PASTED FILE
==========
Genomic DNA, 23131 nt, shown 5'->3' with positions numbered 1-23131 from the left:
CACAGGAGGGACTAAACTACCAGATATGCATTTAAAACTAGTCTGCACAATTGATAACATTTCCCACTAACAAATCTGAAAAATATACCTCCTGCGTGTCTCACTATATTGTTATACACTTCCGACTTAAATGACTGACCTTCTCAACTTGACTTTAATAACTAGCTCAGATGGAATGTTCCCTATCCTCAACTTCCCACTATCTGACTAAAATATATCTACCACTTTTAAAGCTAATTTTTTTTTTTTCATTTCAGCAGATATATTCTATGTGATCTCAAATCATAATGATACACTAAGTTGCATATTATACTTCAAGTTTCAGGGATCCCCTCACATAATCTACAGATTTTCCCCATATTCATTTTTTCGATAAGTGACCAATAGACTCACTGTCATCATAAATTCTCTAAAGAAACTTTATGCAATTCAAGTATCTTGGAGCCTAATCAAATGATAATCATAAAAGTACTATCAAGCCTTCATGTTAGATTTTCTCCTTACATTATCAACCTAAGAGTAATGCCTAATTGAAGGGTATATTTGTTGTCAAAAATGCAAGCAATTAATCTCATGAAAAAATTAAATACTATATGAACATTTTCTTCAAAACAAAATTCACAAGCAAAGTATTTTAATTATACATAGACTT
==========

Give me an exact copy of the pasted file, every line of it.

Genomic DNA, 23131 nt, shown 5'->3' with positions numbered 1-23131 from the left:
CACAGGAGGGACTAAACTACCAGATATGCATTTAAAACTAGTCTGCACAATTGATAACATTTCCCACTAACAAATCTGAAAAATATACCTCCTGCGTGTCTCACTATATTGTTATACACTTCCGACTTAAATGACTGACCTTCTCAACTTGACTTTAATAACTAGCTCAGATGGAATGTTCCCTATCCTCAACTTCCCACTATCTGACTAAAATATATCTACCACTTTTAAAGCTAATTTTTTTTTTTTCATTTCAGCAGATATATTCTATGTGATCTCAAATCATAATGATACACTAAGTTGCATATTATACTTCAAGTTTCAGGGATCCCCTCACATAATCTACAGATTTTCCCCATATTCATTTTTTCGATAAGTGACCAATAGACTCACTGTCATCATAAATTCTCTAAAGAAACTTTATGCAATTCAAGTATCTTGGAGCCTAATCAAATGATAATCATAAAAGTACTATCAAGCCTTCATGTTAGATTTTCTCCTTACATTATCAACCTAAGAGTAATGCCTAATTGAAGGGTATATTTGTTGTCAAAAATGCAAGCAATTAATCTCATGAAAAAATTAAATACTATATGAACATTTTCTTCAAAACAAAATTCACAAGCAAAGTATTTTAATTATACATAGACTT